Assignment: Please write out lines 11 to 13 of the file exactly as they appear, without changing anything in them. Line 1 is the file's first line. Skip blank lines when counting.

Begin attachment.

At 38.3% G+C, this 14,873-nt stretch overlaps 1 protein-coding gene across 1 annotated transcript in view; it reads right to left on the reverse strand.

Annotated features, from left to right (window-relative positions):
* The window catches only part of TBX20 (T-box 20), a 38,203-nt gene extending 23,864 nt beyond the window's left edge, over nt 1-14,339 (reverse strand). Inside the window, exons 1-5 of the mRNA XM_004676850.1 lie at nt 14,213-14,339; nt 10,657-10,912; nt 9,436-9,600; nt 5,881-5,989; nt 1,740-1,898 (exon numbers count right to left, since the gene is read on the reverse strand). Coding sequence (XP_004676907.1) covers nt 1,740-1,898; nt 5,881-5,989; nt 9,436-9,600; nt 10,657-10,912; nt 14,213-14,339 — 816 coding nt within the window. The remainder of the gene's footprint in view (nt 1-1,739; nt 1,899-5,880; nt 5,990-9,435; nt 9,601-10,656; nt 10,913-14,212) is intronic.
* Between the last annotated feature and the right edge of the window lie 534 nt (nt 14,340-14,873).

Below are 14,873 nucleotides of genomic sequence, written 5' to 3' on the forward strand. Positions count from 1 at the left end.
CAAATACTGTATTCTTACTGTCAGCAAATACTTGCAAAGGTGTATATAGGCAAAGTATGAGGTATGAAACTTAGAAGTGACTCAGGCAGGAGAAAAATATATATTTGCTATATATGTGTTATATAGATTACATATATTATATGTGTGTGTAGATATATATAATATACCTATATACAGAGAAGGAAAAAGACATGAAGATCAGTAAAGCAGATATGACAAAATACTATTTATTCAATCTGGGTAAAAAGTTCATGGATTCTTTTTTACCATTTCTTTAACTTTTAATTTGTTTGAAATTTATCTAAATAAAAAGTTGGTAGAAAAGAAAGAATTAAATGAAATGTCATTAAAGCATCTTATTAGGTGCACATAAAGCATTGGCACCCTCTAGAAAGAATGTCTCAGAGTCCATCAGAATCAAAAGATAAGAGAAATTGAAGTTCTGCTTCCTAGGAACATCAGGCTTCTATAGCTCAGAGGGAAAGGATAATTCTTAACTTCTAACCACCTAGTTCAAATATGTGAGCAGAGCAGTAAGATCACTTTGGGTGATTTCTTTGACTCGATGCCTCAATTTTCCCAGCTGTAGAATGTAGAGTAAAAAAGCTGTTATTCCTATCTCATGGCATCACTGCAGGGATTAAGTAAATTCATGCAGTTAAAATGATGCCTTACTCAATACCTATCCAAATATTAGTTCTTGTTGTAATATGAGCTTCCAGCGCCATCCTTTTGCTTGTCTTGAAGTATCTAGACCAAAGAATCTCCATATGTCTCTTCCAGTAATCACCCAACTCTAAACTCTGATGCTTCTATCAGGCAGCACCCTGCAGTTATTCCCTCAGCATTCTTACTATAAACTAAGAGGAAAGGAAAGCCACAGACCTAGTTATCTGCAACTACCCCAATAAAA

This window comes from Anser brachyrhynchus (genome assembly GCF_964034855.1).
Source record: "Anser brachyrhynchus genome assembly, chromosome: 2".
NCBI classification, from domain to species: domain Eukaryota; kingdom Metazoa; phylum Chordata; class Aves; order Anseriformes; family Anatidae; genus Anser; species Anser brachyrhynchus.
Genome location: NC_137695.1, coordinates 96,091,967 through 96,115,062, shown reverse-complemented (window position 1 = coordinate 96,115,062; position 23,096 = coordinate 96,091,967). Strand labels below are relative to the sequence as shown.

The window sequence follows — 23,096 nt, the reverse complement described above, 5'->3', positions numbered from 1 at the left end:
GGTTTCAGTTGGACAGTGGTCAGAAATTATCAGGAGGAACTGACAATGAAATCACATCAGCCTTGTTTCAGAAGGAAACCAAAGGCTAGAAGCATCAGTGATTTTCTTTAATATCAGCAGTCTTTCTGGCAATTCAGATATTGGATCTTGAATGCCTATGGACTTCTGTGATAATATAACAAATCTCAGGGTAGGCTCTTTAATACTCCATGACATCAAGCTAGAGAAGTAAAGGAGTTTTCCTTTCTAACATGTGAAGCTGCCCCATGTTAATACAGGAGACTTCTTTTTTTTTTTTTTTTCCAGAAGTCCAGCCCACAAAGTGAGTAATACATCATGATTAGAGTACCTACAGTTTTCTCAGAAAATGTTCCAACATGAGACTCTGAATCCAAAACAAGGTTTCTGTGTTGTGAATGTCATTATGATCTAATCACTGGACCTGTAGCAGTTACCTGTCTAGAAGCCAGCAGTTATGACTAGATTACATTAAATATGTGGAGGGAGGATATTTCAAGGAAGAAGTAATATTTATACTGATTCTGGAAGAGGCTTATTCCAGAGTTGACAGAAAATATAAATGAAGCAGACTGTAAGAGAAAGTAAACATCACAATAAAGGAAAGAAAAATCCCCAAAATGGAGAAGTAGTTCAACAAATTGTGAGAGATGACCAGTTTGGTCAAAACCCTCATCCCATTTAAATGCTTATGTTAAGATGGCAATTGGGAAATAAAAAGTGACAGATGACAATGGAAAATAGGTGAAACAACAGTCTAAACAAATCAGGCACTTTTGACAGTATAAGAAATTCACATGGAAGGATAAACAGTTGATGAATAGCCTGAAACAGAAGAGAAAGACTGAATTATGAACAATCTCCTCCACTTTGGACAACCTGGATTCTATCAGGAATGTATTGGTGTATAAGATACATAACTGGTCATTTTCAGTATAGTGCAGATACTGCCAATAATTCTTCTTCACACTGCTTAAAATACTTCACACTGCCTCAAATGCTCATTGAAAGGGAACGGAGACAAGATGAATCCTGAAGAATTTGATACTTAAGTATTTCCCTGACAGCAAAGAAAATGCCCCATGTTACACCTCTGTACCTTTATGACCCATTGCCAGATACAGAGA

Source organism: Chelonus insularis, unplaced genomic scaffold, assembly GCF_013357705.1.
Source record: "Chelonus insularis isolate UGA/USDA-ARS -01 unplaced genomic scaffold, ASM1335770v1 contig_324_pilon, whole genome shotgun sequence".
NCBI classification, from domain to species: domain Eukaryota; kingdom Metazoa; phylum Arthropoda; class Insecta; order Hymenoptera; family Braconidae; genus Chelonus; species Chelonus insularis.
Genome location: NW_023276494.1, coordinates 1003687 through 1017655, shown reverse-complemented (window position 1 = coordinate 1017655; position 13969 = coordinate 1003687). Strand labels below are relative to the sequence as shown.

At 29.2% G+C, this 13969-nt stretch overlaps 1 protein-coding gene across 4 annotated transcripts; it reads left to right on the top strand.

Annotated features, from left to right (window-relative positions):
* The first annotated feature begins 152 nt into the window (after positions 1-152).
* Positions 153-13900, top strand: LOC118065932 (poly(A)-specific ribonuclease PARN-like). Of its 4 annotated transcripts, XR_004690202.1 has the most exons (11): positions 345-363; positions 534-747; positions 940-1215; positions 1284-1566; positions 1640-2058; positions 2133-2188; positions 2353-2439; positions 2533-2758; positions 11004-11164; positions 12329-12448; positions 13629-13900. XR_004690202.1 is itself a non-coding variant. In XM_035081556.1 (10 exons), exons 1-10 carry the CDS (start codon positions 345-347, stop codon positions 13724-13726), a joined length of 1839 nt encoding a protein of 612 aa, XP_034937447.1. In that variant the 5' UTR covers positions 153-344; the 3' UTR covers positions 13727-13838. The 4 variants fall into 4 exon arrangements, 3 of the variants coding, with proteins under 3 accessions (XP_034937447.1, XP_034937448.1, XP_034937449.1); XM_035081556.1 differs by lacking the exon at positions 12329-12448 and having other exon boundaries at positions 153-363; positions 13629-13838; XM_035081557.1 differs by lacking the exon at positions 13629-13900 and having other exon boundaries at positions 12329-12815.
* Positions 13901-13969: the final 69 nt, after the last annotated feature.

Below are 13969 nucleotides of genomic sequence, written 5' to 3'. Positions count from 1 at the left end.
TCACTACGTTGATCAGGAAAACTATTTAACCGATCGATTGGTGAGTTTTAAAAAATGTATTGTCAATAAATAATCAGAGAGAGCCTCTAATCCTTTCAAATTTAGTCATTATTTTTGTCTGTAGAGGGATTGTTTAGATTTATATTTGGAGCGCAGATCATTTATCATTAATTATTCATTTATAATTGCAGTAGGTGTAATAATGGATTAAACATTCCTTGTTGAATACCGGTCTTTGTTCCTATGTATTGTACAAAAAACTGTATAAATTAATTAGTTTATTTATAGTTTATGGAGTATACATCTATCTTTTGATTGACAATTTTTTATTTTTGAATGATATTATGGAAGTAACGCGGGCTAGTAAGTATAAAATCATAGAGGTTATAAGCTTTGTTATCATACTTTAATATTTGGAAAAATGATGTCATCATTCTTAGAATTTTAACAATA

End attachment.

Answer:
The window sequence follows — 23,096 nt, the reverse complement described above, 5'->3', positions numbered from 1 at the left end:
GGTTTCAGTTGGACAGTGGTCAGAAATTATCAGGAGGAACTGACAATGAAATCACATCAGCCTTGTTTCAGAAGGAAACCAAAGGCTAGAAGCATCAGTGATTTTCTTTAATATCAGCAGTCTTTCTGGCAATTCAGATATTGGATCTTGAATGCCTATGGACTTCTGTGATAATATAACAAATCTCAGGGTAGGCTCTTTAATACTCCATGACATCAAGCTAGAGAAGTAAAGGAGTTTTCCTTTCTAACATGTGAAGCTGCCCCATGTTAATACAGGAGACTTCTTTTTTTTTTTTTTTTCCAGAAGTCCAGCCCACAAAGTGAGTAATACATCATGATTAGAGTACCTACAGTTTTCTCAGAAAATGTTCCAACATGAGACTCTGAATCCAAAACAAGGTTTCTGTGTTGTGAATGTCATTATGATCTAATCACTGGACCTGTAGCAGTTACCTGTCTAGAAGCCAGCAGTTATGACTAGATTACATTAAATATGTGGAGGGAGGATATTTCAAGGAAGAAGTAATATTTATACTGATTCTGGAAGAGGCTTATTCCAGAGTTGACAGAAAATATAAATGAAGCAGACTGTAAGAGAAAGTAAACATCACAATAAAGGAAAGAAAAATCCCCAAAATGGAGAAGTAGTTCAACAAATTGTGAGAGATGACCAGTTTGGTCAAAACCCTCATCCCATTTAAATGCTTATGTTAAGATGGCAATTGGGAAATAAAAAGTGACAGATGACAATGGAAAATAGGTGAAACAACAGTCTAAACAAATCAGGCACTTTTGACAGTATAAGAAATTCACATGGAAGGATAAACAGTTGATGAATAGCCTGAAACAGAAGAGAAAGACTGAATTATGAACAATCTCCTCCACTTTGGACAACCTGGATTCTATCAGGAATGTATTGGTGTATAAGATACATAACTGGTCATTTTCAGTATAGTGCAGATACTGCCAATAATTCTTCTTCACACTGCTTAAAATACTTCACACTGCCTCAAATGCTCATTGAAAGGGAACGGAGACAAGATGAATCCTGAAGAATTTGATACTTAAGTATTTCCCTGACAGCAAAGAAAATGCCCCATGTTACACCTCTGTACCTTTATGACCCATTGCCAGATACAGAGA

Source organism: Chelonus insularis, unplaced genomic scaffold, assembly GCF_013357705.1.